It's a large universe of shirts out there but when deciding what to make for one of our next patterns, there actually wasn't much debate - the classic Oxford Cloth Button Down (or "OCBD" as many people simply call it) was the obvious pick.
While many shirt fabrics have a distinctive provenance - the Prince of Wales check, the Bengal Stripe - there probably isn’t a more famous or longstanding shirt style than the Oxford Button Down. What’s more, it’s a distinctively American creation, rather than - as with so much in menswear - having been pilfered from our English or Italian brethren, both longstanding sources of menswear inspiration.
So what makes the Oxford special? First, some history.
Oxford fabrics - known for their soft but sturdy texture - first arrived on the scene at the latter part of the 19th Century as part of a package of fabrics named after the era’s most famous Universities - Cambridge, Oxford, Harvard, and Yale (although only the Oxford really remains you can still find a “Cambridge” fabric if you look a bit).
Whether the respective schools demanded separate fabrics, or whether this was clever marketing on the part of clothiers to win over up-and-coming graduates (we’re betting on the latter), their popularity soared. The Oxford, in particular, became an instant classic, its basketweave construction making it perfect for casual or formal occasions.
The button-down - the other critical ingredient of the OCBD - also has an interesting provenance.
It’s thought to have been first created by John Brooks (of Brooks Brothers - the grandson of the founder) who introduced it right around the turn of the century. Brooks had recently been in London, and, befitting a gentleman of his time and place, had been watching several polo matches, noting the difficulty that the players had in keeping their collars from flapping up in their faces. Some had cobbled together temporary fixes (pins, extra starch, etc.) but Brooks realized that there was nothing like a sturdy button to do the trick. He ordered his shop in NY to make some of these new button-downs and the rest, as they say, is history.
Brooks’ Oxford Cloth Button Down was an overnight success, and went on to become closely associated with the Ivy league and a mainstay of prep fashion more broadly.
Today OCBD’s come in a host of shapes and sizes, from traditional boxy sport shirts to more contemporary slim cuts suitable for the office or for client meetings.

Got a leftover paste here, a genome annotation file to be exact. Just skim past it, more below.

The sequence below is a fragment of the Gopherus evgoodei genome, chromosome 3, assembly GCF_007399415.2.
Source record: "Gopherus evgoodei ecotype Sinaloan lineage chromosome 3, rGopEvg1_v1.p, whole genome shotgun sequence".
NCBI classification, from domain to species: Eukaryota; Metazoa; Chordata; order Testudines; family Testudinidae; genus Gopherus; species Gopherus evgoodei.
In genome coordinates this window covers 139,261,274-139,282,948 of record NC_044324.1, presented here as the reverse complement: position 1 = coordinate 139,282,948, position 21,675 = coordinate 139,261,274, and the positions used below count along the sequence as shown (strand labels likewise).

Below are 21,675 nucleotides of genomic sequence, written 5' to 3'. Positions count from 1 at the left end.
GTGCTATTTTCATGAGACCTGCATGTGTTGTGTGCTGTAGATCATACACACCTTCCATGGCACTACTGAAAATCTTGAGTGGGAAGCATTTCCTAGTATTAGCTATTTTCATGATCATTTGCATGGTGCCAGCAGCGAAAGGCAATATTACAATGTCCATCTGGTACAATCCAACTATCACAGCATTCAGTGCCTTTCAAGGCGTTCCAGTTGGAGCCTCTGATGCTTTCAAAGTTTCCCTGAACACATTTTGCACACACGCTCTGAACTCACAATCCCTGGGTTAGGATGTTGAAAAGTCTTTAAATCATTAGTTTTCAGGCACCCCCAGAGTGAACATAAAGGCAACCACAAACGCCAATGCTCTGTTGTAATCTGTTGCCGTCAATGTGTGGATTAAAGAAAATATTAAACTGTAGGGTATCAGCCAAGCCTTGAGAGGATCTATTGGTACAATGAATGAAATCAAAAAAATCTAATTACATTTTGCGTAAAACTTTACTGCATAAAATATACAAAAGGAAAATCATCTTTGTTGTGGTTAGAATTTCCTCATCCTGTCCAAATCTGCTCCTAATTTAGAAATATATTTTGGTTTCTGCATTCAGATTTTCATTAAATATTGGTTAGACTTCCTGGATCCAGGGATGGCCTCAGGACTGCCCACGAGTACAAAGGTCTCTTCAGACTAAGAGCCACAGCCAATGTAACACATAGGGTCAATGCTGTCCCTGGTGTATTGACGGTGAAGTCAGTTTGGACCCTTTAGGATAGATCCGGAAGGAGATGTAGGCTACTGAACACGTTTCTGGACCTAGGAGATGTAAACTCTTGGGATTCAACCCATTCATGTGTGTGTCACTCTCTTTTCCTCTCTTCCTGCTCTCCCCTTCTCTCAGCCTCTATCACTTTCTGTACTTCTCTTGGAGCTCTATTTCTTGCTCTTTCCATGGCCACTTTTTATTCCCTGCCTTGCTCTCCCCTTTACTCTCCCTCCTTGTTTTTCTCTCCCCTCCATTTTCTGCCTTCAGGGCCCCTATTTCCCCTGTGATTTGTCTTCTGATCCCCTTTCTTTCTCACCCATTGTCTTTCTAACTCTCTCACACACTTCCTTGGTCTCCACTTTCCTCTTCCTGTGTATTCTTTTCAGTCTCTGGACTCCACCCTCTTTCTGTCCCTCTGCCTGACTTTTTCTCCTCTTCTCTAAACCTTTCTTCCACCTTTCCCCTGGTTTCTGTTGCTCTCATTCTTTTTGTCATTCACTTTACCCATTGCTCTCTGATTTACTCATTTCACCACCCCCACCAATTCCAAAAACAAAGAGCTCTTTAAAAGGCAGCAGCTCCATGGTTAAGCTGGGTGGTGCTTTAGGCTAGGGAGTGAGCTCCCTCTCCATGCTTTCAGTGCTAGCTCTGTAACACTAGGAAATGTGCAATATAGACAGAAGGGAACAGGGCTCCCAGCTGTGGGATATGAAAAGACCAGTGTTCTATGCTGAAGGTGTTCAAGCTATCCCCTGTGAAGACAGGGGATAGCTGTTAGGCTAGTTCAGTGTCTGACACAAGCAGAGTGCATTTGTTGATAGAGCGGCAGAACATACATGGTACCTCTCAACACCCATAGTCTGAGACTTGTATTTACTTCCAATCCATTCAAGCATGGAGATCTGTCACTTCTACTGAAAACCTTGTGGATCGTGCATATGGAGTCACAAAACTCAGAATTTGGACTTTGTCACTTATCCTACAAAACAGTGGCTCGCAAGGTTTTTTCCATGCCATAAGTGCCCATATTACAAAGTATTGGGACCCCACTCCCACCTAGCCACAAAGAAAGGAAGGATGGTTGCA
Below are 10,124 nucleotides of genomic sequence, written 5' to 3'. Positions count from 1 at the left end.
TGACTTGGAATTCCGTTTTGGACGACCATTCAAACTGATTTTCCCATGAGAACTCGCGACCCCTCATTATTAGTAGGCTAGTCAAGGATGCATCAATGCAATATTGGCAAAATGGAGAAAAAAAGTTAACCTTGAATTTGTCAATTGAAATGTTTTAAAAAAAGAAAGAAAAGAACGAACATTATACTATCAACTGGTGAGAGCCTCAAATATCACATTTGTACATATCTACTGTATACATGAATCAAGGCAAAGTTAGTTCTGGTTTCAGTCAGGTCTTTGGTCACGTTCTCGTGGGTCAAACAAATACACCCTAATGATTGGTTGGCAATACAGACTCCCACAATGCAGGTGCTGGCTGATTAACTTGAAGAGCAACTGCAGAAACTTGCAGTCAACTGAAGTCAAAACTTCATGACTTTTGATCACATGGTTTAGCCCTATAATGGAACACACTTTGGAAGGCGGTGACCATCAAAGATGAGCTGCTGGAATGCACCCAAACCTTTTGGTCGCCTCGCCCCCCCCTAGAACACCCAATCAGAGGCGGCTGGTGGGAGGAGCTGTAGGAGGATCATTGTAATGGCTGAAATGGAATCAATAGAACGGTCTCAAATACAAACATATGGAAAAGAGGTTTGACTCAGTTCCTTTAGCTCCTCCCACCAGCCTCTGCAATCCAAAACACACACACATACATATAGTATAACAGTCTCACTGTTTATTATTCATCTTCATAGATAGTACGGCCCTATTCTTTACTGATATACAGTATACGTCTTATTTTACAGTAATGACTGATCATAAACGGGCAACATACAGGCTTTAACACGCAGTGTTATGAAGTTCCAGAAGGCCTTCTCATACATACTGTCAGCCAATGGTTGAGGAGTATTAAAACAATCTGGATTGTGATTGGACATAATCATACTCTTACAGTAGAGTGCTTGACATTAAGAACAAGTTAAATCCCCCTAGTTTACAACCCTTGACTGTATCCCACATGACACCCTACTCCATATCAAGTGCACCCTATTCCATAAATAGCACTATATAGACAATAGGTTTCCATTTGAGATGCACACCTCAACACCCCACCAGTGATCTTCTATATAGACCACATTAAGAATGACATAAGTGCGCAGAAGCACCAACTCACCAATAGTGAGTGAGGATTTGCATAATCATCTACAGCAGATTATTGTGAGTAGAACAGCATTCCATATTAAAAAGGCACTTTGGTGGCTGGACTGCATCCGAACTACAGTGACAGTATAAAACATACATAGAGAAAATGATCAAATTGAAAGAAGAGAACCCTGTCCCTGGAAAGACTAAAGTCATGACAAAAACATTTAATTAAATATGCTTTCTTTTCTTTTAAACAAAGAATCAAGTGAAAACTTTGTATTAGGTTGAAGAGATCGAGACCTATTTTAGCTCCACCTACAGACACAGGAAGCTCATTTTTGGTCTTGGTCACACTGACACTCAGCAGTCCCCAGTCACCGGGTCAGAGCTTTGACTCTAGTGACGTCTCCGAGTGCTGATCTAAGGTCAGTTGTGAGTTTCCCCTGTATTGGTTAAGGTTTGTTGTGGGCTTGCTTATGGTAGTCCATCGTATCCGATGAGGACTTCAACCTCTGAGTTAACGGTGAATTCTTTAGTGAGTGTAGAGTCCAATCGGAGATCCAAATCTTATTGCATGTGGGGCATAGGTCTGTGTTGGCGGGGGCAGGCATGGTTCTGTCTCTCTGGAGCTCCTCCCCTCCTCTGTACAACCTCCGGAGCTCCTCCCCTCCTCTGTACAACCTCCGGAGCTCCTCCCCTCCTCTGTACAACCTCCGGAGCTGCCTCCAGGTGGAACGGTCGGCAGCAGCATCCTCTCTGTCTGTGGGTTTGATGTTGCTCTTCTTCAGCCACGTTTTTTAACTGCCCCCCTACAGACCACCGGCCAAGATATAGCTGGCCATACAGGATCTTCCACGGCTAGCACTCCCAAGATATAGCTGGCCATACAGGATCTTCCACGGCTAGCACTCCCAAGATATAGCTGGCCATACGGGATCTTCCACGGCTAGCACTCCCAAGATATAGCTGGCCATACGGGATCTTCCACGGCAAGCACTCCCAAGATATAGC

As a general rule, the button-down collar is meant to be worn without a tie, at least traditionally, yet as with many rules this one can usually be broken without any sideways glances.
Most OCBD’s, including ours, come with a chest pocket, which tend to give them a slightly less formal feel. And while you can find them without, it’s generally considered a standard component of an oxford shirt (not to mention a handy place to tuck a pen, glasses, or tickets).
Lastly, there is the fabric itself, which is critical when choosing an Oxford that will last for years to come.
While many fast-fashion companies have hopped on the OCBD bandwagon, the quality of the materials and the construction is often wanting (to put it bluntly). A good, properly-made Oxford shirt should have a nice, hefty weight to it, the kind that you can reach for when the weather is a little cooler and which can withstand plenty of wash and wear (or even an impromptu polo match if you happen to come across one!).
In fact, many Oxford shirt aficionados genuinely prefer these classics to have a comfortable, worn-in look to them, the kind of thing that gets better with age. An OCBD, they’ll tell you, really hits its prime when you’ve had the chance to wear it in a little, with the collar developing a distinct roll to it.
In short, you’d be hard pressed to find a shirt that works well in such a variety of situations - one that’s equally comfortable in the scholarly halls of any University but that can withstand a little rough-and-tumble activity should the occasion call for it. We’re not sure about you but here at Tuckerman we find that there’s something practical, meritocratic - indeed, deeply American — about it.